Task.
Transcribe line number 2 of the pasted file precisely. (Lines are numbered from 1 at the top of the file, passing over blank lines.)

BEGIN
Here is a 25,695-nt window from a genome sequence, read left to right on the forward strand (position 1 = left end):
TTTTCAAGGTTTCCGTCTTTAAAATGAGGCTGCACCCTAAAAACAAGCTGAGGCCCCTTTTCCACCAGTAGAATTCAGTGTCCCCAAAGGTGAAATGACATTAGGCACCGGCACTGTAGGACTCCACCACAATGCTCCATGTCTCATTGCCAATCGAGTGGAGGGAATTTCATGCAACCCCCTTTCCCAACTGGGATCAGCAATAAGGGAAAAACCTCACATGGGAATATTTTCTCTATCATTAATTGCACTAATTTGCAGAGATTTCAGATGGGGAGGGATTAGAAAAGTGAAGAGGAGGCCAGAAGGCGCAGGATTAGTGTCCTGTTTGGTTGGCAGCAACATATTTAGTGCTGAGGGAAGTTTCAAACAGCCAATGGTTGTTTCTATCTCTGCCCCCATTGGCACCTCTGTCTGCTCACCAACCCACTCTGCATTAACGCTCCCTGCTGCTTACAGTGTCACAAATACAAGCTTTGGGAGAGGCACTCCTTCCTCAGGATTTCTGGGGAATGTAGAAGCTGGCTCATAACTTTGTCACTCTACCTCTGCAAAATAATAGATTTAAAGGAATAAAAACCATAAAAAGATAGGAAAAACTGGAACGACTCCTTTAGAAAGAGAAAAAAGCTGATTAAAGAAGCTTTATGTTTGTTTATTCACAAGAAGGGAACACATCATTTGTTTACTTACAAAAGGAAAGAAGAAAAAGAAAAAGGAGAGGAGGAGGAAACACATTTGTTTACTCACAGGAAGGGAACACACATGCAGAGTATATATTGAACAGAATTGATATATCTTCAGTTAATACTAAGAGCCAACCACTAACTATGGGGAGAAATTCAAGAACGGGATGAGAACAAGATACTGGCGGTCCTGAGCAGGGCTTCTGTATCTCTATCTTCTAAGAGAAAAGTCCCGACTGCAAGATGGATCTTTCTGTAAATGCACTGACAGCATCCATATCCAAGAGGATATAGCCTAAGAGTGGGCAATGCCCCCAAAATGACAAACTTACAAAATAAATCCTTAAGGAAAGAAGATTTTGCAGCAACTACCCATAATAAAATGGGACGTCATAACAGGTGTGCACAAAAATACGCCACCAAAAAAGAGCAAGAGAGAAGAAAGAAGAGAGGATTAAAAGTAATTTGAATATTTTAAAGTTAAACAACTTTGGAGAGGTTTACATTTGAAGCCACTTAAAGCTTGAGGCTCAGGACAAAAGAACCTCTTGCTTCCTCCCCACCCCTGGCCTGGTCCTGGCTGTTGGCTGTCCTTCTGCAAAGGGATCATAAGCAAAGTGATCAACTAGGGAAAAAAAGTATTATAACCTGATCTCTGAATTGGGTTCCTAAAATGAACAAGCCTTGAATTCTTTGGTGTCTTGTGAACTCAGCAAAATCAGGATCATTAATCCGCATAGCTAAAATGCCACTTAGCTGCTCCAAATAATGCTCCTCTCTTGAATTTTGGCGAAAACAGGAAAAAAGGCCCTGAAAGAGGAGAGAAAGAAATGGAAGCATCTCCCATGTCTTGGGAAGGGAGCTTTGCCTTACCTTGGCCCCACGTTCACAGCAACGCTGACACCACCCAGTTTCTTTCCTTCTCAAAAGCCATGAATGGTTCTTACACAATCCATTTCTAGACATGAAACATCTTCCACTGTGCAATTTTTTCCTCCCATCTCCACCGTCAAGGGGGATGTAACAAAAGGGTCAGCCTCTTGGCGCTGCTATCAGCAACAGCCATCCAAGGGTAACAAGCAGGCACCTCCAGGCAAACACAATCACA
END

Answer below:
TTTTCAAGGTTTCCGTCTTTAAAATGAGGCTGCACCCTAAAAACAAGCTGAGGCCCCTTTTCCACCAGTAGAATTCAGTGTCCCCAAAGGTGAAATGACATTAGGCACCGGCACTGTAGGACTCCACCACAATGCTCCATGTCTCATTGCCAATCGAGTGGAGGGAATTTCATGCAACCCCCTTTCCCAACTGGGATCAGCAATAAGGGAAAAACCTCACATGGGAATATTTTCTCTATCATTAATTGCACTAATTTGCAGAGATTTCAGATGGGGAGGGATTAGAAAAGTGAAGAGGAGGCCAGAAGGCGCAGGATTAGTGTCCTGTTTGGTTGGCAGCAACATATTTAGTGCTGAGGGAAGTTTCAAACAGCCAATGGTTGTTTCTATCTCTGCCCCCATTGGCACCTCTGTCTGCTCACCAACCCACTCTGCATTAACGCTCCCTGCTGCTTACAGTGTCACAAATACAAGCTTTGGGAGAGGCACTCCTTCCTCAGGATTTCTGGGGAATGTAGAAGCTGGCTCATAACTTTGTCACTCTACCTCTGCAAAATAATAGATTTAAAGGAATAAAAACCATAAAAAGATAGGAAAAACTGGAACGACTCCTTTAGAAAGAGAAAAAAGCTGATTAAAGAAGCTTTATGTTTGTTTATTCACAAGAAGGGAACACATCATTTGTTTACTTACAAAAGGAAAGAAGAAAAAGAAAAAGGAGAGGAGGAGGAAACACATTTGTTTACTCACAGGAAGGGAACACACATGCAGAGTATATATTGAACAGAATTGATATATCTTCAGTTAATACTAAGAGCCAACCACTAACTATGGGGAGAAATTCAAGAACGGGATGAGAACAAGATACTGGCGGTCCTGAGCAGGGCTTCTGTATCTCTATCTTCTAAGAGAAAAGTCCCGACTGCAAGATGGATCTTTCTGTAAATGCACTGACAGCATCCATATCCAAGAGGATATAGCCTAAGAGTGGGCAATGCCCCCAAAATGACAAACTTACAAAATAAATCCTTAAGGAAAGAAGATTTTGCAGCAACTACCCATAATAAAATGGGACGTCATAACAGGTGTGCACAAAAATACGCCACCAAAAAAGAGCAAGAGAGAAGAAAGAAGAGAGGATTAAAAGTAATTTGAATATTTTAAAGTTAAACAACTTTGGAGAGGTTTACATTTGAAGCCACTTAAAGCTTGAGGCTCAGGACAAAAGAACCTCTTGCTTCCTCCCCACCCCTGGCCTGGTCCTGGCTGTTGGCTGTCCTTCTGCAAAGGGATCATAAGCAAAGTGATCAACTAGGGAAAAAAAGTATTATAACCTGATCTCTGAATTGGGTTCCTAAAATGAACAAGCCTTGAATTCTTTGGTGTCTTGTGAACTCAGCAAAATCAGGATCATTAATCCGCATAGCTAAAATGCCACTTAGCTGCTCCAAATAATGCTCCTCTCTTGAATTTTGGCGAAAACAGGAAAAAAGGCCCTGAAAGAGGAGAGAAAGAAATGGAAGCATCTCCCATGTCTTGGGAAGGGAGCTTTGCCTTACCTTGGCCCCACGTTCACAGCAACGCTGACACCACCCAGTTTCTTTCCTTCTCAAAAGCCATGAATGGTTCTTACACAATCCATTTCTAGACATGAAACATCTTCCACTGTGCAATTTTTTCCTCCCATCTCCACCGTCAAGGGGGATGTAACAAAAGGGTCAGCCTCTTGGCGCTGCTATCAGCAACAGCCATCCAAGGGTAACAAGCAGGCACCTCCAGGCAAACACAATCACA